Sunday Symphony

Sundays at 7 p.m.

KUAF 's classical music host, Katy Henriksen, brings you the grandest of symphonic works in full each Sunday night at 7 p.m. during KUAF's Sunday Symphony.

Benjamin Britten’s “Symphony for Cello and Orchestra” explores its world through sprightly but decisive movements, creating a labyrinth of complicated thoughts and feelings. Celebrated cellist Julian Lloyd Webber joins the Academy of St. Martin in the Fields to present the remarkable range of emotions of this piece on this week’s Sunday Symphony.  

The fastidious Henri Dutilleux can send chills down your spine with his music. A fearless explorer of the space between discord and euphony, this composer understands the power of the pianissimo and the sense of sudden movements. Tune in to this week’s Sunday Symphony, when we will play his “Symphony No. 2” and “Metaboles,” both flawlessly executed by the Seattle Symphony.   

Miklós Rózsa’s career spanned more than half of the 20th century and explored everything from concertos to film scores, but interestingly, only one symphony. “Symphony in Three Movements” was written when Rózsa was only 23, and it becomes clear when listening to the piece that his youth contributed to the emotional intensity from which it is composed. It is at times nostalgic, energetic, or majestic, but never fails to inspire some response from its listeners. Join us for “Symphony in Three Movements” on this week’s KUAF Sunday Symphony.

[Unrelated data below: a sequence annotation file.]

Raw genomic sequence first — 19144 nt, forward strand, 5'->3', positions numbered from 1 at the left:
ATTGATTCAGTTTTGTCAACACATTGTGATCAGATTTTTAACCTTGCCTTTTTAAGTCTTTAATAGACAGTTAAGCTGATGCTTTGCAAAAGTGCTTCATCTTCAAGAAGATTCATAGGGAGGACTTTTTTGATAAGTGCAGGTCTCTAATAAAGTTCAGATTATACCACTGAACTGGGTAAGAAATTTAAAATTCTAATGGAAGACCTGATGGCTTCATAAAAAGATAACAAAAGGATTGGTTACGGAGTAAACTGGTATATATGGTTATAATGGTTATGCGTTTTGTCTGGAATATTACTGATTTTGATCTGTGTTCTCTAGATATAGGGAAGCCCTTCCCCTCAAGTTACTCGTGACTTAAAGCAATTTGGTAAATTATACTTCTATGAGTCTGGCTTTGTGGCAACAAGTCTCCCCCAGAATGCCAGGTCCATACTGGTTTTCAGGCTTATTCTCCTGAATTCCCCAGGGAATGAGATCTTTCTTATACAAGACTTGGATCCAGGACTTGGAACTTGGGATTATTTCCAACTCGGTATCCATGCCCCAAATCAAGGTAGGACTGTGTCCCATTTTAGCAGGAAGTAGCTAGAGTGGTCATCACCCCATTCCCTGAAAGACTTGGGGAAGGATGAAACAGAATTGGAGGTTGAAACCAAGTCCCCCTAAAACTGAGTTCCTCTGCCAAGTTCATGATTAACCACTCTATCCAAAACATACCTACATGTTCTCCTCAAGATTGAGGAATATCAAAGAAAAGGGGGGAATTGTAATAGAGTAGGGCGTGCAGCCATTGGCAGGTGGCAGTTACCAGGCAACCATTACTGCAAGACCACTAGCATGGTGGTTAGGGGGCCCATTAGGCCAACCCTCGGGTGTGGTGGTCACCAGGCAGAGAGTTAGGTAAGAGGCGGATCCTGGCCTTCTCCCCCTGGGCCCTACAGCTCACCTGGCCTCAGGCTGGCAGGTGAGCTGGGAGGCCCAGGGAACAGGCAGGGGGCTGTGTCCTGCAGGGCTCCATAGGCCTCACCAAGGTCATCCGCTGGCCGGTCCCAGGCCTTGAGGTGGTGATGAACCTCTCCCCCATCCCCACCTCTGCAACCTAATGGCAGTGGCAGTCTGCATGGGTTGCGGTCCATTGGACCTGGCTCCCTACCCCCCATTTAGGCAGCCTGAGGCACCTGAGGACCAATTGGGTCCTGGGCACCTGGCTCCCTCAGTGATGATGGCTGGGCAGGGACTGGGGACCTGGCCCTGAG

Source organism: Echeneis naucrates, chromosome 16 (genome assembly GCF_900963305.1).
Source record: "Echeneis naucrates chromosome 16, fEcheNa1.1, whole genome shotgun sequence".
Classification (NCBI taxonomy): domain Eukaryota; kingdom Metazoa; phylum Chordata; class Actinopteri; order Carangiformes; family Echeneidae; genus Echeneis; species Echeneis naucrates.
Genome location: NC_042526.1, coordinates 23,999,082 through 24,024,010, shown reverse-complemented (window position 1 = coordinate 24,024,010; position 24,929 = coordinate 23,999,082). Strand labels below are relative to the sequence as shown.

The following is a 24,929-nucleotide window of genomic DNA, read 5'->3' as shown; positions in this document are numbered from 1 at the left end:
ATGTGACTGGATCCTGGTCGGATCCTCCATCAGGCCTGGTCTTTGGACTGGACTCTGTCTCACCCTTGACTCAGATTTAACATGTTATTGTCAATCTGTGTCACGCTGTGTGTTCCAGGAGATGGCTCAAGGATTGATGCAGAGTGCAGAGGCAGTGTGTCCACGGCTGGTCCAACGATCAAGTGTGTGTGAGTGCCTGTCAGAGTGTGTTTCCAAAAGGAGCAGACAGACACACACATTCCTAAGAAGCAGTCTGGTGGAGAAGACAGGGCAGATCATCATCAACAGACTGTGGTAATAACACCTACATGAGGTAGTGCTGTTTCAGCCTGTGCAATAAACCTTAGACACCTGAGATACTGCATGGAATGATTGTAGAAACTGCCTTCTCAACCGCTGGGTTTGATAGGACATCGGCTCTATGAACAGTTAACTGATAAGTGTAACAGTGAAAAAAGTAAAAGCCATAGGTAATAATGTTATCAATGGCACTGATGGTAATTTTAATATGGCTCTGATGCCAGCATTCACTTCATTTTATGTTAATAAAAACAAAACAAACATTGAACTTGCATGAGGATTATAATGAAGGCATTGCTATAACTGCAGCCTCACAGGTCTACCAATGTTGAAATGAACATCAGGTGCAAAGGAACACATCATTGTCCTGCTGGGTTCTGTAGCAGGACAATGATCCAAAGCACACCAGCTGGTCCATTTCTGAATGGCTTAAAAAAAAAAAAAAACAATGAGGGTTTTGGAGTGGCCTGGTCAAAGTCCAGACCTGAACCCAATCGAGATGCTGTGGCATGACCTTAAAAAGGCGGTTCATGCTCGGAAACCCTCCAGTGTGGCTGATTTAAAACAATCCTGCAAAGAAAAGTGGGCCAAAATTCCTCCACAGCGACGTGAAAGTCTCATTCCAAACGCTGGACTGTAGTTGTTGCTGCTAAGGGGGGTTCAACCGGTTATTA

Whether joyous, turbulent, or forlorn, the music of Rachmaninov is always powerful. In the liner notes for this recording by the National Symphony Orchestra of Ireland, the depth of his “Symphony No. 3 in A minor, Op. 44” is perfectly characterized: “Lingering moments of bitter-sweet sadness laced with an almost Shostakovichian irony and fury course through its Indian summer pages. […] Maybe in life Rachmaninov cut a skeletal figure, but his music could not have been more flesh and blood.” Hear this performance and more on this week’s Sunday Symphony.

The Boston Symphony’s first installment of a new series entitled “Under Stalin’s Shadow” features Dmitri Shostakovich’s tenth symphony. Under the direction of newly-appointed music director Andris Nelsons, this series of recordings promises to deliver an intimate look at the fervor and looming majesty of Shostakovich’s music. “I could not live without the music of Shostakovich,” says Nelsons.

Pages